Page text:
To date, the cost-effectiveness of preemptive pharmacogenetic testing has not been well-studied in SOT; consequently, no direct comparisons can be made regarding these findings. However, recent work has investigated the relationship between CYP3A5 genetics and resource utilization in various transplant populations [14, 18, 53]. Using data collected from a clinical trial on CYP3A5 genotype-guided tacrolimus dosing in Thailand, a study of 125 kidney transplant recipients showed that patients with the CYP3A5*1/*1 or CYP3A5*1/*3 genotype (i.e., CYP3A5 expressers) had higher costs for tacrolimus dosing, therapeutic drug monitoring, and hospitalizations during transplant admission compared to patients with the CYP3A5*3/*3 genotype (i.e., CYP3A5 nonexpressers) [53]. The authors suggested that part of the cost difference was due to higher dose requirements among CYP3A5 expressers as well as a greater proportion of CYP3A5 expressers requiring dialysis within one-week post-transplant compared to CYP3A5 nonexpressers [53]. Another investigation showed an association between CYP3A5 expresser status and increased hospital length of stays and total costs up to 12 months post-transplant in pediatric heart recipients [18]. While we did not measure differences in healthcare utilization between CYP3A5 expressers and nonexpressers, our one-way sensitivity analyses altered the proportion of patients with CYP3A5 expresser status. Results showed that maximizing the proportion of patients with CYP3A5 expresser status resulted in a decreased incremental cost per avoided event for CYP3A5 genotype-guided relative to SOC tacrolimus dosing in all cohorts, with the heart transplant cohort demonstrating a dominant strategy (i.e., less costly and greater benefit). Taken together, these data suggest that the economic value of CYP3A5 genotype-guided tacrolimus dosing may be greater in cohorts with a higher frequency of CYP3A5 expressers. Further studies are needed to validate our sensitivity analyses and investigate the clinical applicability in populations with higher proportions of patients with the CYP3A5 expresser phenotype.

Our investigation did not find substantial differences in the incidence of clinical outcomes including acute tacrolimus nephrotoxicity and acute cellular rejection for CYP3A5 genotype-guided vs SOC tacrolimus dosing in any cohort. Therefore, while there were minimal incremental costs for CYP3A5 genotype-guided vs SOC tacrolimus dosing ($265 for kidney, $546 for liver, $148 for heart, and $252 for lung recipients), the incremental effectiveness was also minor and, in the base-case scenarios, it may not be enough to justify the cost. Additionally, the probabilistic sensitivity analysis suggested cost-savings for CYP3A5 genotype-guided compared to SOC tacrolimus dosing in 20-54% of the simulations in each cohort. Recent clinical trials in kidney transplant recipients similarly reported no significant differences in clinical outcomes (i.e., patient survival, biopsy-proven acute rejection, renal function measured by estimated glomerular filtration rate, and acute tacrolimus nephrotoxicity) between CYP3A5 genotype-guided and SOC tacrolimus dosing groups, although these studies were not powered to detect differences in these outcomes [11,12,13]. Nevertheless, the authors of these studies showed that CYP3A5 genotype-guided tacrolimus dosing significantly affected the proportion of patients in therapeutic range at steady state, time to therapeutic range, and the number of dose modifications needed to achieve therapeutic goal ranges [11,12,13]. These outcomes may have time and cost implications, which we did not measure in our study, potentially decreasing the robustness of our results. Future cost studies should consider incorporating these outcomes as a measure of effectiveness in the analysis of CYP3A5 genotype-guided tacrolimus dosing, while prospective studies using real-world clinical data could also shed light on the cost-effectiveness of CYP3A5 genotype-guided treatment. Furthermore, while we used single-gene pharmacogenetic testing in this analysis, the cost of multigene, panel-based pharmacogenomic testing continues to decrease. Future analyses should assess multigene panels and the full cost-effectiveness that would be realized if results were used to inform dosing and selection of all pharmacogenetic-guided medications used in the transplant setting [54, 55].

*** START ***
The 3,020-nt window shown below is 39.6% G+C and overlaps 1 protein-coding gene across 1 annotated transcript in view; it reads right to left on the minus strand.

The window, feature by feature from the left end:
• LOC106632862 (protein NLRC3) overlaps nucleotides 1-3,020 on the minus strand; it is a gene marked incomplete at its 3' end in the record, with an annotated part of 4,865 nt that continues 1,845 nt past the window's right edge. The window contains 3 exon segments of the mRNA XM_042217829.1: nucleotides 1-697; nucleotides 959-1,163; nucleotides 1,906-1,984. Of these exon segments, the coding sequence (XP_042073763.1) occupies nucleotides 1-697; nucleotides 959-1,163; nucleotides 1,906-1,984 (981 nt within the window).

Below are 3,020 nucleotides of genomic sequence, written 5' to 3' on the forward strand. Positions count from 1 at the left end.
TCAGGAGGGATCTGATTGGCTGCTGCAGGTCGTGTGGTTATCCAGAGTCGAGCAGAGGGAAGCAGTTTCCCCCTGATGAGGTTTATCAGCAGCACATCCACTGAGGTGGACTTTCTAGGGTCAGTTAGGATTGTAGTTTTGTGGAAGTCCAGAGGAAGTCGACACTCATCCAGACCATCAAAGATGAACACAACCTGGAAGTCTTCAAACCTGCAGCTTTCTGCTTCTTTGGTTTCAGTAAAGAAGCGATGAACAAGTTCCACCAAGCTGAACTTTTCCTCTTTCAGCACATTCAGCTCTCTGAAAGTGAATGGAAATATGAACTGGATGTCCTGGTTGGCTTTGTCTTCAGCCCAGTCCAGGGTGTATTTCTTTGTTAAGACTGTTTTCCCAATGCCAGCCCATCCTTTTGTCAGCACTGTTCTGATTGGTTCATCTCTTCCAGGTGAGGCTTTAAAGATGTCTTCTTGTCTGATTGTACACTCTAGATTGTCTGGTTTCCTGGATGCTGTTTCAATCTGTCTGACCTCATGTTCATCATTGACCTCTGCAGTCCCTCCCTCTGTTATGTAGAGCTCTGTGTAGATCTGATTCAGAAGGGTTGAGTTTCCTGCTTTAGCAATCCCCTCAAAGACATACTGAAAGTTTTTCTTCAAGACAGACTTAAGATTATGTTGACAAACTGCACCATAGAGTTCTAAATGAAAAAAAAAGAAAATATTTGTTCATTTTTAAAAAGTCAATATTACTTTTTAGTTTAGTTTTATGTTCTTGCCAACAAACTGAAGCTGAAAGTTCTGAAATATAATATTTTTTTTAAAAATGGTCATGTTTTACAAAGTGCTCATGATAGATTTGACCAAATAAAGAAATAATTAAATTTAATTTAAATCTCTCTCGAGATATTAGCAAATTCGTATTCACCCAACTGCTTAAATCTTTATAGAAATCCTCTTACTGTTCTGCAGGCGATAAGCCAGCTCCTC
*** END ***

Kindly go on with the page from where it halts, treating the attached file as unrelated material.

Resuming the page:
Our univariate sensitivity analysis showed that the model was particularly sensitive to physician use of CYP3A5 genotype results to guide initial tacrolimus dosing. We made a conservative assumption regarding the rate of physician use of CYP3A5 genotype results, which was based on the results of our published transplant provider survey showing low adoption rates of CYP3A5 genotyping and uncertainty about the clinical value of pharmacogenetic testing in the transplant setting [29]. True rates of clinician usage of CYP3A5 genotype results to guide initial tacrolimus dosing may be markedly different in current real-world transplant populations. Our univariate sensitivity analysis suggests that when physician use of CYP3A5 genotype results increases to almost 100%, the incremental cost per avoided event decreases significantly and, in the heart transplant population, CYP3A5 genotype-guided tacrolimus dosing becomes the dominant option (i.e., less costly and more effective than SOC). These findings emphasize the need for provider education to maximize the potential clinical utility and cost-effectiveness of pharmacogenetic-guided therapy, particularly in the setting of SOT.